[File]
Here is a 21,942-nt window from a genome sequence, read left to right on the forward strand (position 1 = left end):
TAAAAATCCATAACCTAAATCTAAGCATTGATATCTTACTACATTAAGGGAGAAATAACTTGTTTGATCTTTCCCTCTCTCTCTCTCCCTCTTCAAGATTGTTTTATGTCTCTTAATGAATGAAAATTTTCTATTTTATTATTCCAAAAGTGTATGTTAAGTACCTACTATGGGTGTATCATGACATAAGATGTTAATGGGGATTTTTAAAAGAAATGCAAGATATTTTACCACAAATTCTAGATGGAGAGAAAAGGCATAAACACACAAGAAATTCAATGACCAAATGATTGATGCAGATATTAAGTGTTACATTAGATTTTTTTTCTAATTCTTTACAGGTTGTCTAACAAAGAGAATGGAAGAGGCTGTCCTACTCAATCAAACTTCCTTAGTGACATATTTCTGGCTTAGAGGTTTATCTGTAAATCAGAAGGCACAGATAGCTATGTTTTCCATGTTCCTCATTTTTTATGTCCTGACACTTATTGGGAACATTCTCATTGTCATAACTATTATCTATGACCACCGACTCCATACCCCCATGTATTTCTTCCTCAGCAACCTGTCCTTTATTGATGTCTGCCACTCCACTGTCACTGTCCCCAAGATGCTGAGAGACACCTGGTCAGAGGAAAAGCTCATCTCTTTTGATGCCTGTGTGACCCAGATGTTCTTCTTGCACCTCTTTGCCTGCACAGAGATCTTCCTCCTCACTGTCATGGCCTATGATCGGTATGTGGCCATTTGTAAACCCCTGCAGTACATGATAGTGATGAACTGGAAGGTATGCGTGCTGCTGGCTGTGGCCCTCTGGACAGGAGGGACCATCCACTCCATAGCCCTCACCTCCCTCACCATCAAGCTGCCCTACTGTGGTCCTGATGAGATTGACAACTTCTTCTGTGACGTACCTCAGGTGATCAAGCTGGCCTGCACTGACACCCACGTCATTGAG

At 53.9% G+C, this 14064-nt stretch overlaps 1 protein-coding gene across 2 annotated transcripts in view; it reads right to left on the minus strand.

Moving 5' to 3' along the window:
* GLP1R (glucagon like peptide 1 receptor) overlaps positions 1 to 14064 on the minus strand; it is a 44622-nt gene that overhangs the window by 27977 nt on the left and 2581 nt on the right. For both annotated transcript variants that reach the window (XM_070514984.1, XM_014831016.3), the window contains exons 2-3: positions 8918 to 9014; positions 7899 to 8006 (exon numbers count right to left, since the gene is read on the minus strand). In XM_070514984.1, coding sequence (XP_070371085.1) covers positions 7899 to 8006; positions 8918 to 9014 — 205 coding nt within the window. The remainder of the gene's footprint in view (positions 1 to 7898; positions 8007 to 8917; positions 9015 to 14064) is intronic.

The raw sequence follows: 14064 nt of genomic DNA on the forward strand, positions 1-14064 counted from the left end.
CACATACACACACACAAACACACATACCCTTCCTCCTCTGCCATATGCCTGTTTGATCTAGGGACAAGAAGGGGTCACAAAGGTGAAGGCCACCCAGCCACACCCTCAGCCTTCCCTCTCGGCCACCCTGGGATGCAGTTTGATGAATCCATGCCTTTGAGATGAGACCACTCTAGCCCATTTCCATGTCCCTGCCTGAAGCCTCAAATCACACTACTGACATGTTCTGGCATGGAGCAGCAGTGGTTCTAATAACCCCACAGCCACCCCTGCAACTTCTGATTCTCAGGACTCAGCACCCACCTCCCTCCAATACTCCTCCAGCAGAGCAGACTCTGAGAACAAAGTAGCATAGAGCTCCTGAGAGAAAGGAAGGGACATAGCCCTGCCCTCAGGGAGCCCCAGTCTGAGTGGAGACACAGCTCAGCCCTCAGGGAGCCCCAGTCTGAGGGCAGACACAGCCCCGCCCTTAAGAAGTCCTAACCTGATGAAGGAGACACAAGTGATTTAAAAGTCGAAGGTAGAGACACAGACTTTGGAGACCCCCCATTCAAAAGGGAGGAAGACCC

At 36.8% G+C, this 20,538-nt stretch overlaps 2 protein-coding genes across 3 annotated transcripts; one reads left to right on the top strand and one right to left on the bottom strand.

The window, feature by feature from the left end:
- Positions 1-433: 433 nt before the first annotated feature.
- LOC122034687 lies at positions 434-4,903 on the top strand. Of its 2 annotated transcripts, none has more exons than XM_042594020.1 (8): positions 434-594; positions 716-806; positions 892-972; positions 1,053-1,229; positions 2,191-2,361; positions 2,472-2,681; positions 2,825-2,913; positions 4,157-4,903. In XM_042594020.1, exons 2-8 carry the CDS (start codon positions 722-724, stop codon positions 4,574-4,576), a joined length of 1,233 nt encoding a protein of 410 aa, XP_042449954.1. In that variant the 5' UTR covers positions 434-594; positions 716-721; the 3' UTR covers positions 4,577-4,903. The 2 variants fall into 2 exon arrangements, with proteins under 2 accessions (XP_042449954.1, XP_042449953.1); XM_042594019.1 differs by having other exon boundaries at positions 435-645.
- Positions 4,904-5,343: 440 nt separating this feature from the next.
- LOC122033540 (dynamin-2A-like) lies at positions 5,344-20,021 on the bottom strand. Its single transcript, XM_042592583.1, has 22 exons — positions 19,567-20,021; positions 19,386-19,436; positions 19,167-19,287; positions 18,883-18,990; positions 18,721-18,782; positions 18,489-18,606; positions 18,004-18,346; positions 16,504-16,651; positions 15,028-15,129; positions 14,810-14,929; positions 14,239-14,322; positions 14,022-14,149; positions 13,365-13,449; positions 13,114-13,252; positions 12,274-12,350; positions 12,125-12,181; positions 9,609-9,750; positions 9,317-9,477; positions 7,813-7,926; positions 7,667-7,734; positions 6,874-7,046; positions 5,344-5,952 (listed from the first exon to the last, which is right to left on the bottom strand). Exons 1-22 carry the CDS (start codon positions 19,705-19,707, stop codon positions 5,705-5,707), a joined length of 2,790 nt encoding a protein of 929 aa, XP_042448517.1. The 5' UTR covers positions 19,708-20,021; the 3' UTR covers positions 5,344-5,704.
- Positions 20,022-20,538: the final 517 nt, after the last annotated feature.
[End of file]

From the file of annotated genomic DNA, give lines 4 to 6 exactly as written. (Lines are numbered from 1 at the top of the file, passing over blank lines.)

Moving 5' to 3' along the window:
* GLP1R (glucagon like peptide 1 receptor) overlaps positions 1 to 14064 on the minus strand; it is a 44622-nt gene that overhangs the window by 27977 nt on the left and 2581 nt on the right. For both annotated transcript variants that reach the window (XM_070514984.1, XM_014831016.3), the window contains exons 2-3: positions 8918 to 9014; positions 7899 to 8006 (exon numbers count right to left, since the gene is read on the minus strand). In XM_070514984.1, coding sequence (XP_070371085.1) covers positions 7899 to 8006; positions 8918 to 9014 — 205 coding nt within the window. The remainder of the gene's footprint in view (positions 1 to 7898; positions 8007 to 8917; positions 9015 to 14064) is intronic.

The raw sequence follows: 14064 nt of genomic DNA on the forward strand, positions 1-14064 counted from the left end.